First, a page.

The Good Friday Agreement was the conclusion in Northern Ireland of a peace process whose success has been recognized internationally. After thousands of murders in the streets of Belfast, London and Dublin almost a quarter of a century ago, this small part of the European continent has become a magnet for high-tech and clean energy companies, as well as a destination for highly relevant investments. Many people and many countries have given their support to the peace process, which will celebrate its 25th anniversary next year.
There have been many ups and downs, including several years in which parts of the historic agreement signed between the UK and Ireland were suspended, or simply not applied. And yet, the conviction and momentum of the Good Friday Agreement, focused on achieving peace and stability, continues to shine.
Last Friday a historic event occurred. Sinn Féin, the Irish nationalist party whose founders traded arms for the ballot box, became the largest party in the Northern Ireland Assembly. A large number of votes also changed orientation, backing the Alliance party’s centrist alternative. The main unionist formation, the DUP, also had a very decent result. But when the ballot boxes were counted, the proportion of the nationalist (in favor of a united Ireland) and unionist (in favor of staying in the UK) vote was equal, at around 40%. This is a very important factor that should be taken into account.
A key concept in the distribution of power in the region is the fact that both the largest nationalist party and the largest unionist party must be present in the Government. Under the terms of the Good Friday Agreement, both have the same powers. That is why the refusal of the DUP to re-form a government until there are significant changes in the Northern Ireland Protocol, which regulates the new border with the EU, is so worrying for citizens. The Northern Irish need room for political decision, to solve day-to-day problems. That is why the EU and its Member States have to step forward and support the stability of this part of Europe.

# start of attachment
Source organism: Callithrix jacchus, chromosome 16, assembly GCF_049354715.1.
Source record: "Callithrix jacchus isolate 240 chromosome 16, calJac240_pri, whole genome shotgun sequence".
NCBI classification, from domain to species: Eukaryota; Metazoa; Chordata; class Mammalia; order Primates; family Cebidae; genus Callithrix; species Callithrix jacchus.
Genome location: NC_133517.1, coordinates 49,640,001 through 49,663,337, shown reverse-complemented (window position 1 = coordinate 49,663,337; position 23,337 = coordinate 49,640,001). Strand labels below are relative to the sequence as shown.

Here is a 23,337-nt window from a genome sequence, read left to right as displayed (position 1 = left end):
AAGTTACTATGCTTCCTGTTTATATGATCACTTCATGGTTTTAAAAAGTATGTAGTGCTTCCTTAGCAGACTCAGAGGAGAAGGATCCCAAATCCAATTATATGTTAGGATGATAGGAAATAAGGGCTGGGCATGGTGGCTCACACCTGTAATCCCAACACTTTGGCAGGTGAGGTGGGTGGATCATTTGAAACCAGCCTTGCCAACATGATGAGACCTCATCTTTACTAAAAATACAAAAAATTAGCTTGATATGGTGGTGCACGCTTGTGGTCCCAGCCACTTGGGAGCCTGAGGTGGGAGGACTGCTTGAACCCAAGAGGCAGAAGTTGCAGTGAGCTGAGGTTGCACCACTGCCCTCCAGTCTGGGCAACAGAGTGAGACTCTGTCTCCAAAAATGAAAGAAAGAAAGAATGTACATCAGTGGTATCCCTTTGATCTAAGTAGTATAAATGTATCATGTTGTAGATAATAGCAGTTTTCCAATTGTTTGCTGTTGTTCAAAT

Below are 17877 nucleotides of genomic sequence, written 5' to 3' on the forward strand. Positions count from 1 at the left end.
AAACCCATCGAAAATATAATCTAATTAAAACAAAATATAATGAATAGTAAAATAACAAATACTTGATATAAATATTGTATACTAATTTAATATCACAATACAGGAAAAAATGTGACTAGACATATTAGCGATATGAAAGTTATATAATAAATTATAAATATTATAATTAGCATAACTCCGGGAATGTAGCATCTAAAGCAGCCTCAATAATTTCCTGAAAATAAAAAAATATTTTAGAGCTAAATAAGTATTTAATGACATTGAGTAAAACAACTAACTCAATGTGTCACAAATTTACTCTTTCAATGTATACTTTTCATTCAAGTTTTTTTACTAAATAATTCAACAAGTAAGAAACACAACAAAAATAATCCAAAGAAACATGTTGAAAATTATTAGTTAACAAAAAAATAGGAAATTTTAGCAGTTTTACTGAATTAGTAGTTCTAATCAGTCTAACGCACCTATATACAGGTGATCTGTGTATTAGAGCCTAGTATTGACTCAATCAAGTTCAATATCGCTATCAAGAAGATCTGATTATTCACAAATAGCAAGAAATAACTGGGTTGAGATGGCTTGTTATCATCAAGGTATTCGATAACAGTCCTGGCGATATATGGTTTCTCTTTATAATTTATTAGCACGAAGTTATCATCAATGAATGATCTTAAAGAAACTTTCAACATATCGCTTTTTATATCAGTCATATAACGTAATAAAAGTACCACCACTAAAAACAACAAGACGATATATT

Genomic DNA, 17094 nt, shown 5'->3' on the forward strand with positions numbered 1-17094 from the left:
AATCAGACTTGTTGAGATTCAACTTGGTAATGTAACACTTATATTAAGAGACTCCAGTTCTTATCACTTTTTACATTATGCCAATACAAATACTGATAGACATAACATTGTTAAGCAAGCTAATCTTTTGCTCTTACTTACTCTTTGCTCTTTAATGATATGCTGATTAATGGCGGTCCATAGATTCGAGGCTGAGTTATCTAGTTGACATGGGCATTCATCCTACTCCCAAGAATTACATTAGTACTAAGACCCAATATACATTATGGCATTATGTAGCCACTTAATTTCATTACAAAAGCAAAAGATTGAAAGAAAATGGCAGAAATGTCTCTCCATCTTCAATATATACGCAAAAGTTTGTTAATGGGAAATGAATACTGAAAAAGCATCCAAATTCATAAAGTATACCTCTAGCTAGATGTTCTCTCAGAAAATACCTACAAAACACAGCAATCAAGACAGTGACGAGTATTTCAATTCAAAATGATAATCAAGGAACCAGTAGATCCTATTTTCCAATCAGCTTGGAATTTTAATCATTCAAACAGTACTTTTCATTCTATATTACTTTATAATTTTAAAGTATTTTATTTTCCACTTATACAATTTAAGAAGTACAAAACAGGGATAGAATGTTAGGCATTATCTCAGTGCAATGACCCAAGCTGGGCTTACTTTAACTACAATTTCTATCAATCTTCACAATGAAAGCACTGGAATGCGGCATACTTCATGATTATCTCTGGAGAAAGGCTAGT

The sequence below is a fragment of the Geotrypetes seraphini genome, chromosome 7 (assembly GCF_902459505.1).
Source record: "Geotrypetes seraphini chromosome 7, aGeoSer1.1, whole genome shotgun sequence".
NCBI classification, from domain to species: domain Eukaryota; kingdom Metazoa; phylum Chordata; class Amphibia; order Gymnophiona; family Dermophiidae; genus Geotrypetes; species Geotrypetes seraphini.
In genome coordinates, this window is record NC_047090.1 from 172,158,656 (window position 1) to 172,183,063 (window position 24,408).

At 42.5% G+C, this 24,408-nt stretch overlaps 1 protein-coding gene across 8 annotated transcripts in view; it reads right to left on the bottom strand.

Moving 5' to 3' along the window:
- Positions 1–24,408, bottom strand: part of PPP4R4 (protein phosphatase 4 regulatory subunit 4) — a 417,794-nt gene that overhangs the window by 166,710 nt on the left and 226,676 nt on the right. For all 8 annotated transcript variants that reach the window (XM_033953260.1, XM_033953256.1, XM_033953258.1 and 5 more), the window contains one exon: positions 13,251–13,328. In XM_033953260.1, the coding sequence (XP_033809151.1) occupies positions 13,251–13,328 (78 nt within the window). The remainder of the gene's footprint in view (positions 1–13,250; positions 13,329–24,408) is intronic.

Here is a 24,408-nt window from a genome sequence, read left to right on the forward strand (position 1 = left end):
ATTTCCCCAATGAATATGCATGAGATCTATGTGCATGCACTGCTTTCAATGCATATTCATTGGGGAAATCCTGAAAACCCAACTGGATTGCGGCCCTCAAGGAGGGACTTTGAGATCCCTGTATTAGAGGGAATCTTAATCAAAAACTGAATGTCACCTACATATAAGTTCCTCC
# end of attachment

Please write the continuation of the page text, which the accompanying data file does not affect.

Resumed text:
Beyond all the rhetoric and political positions, the only objective of the next few days should be to provide a response to the concerns of unionism. Otherwise, a shared government cannot be formed. Addressing these concerns does not mean nullifying the Protocol, but it will require creative solutions, including further detours, extensions and a heightened dose of pragmatism.
Failure in this extra effort would mean more months of paralysis and useless posturing. Just at a time when families and citizens in Northern Ireland need policy responses to rising costs of living, or long waiting lists for public health. It would be ironic if, when the Ukraine crisis has greatly improved cooperation between the UK and the EU, we are unable to find a solution between the two sides that is not difficult for us to support, after all the hard work that has been done.
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When, with the help of others, I restored the Government of Northern Ireland two years ago, we joined the long list of politicians and non-politicians from around the world who have supported and encouraged this small but fragile part of our continent for years. This weekend, I call on the EU to look beyond the current frustrating psychodrama rhetoric that is Brexit, and reiterate a renewed willingness to speak up, and to address the needs of political unionism. To make sure that all these people we care about, the men and women of Northern Ireland, get their government back.
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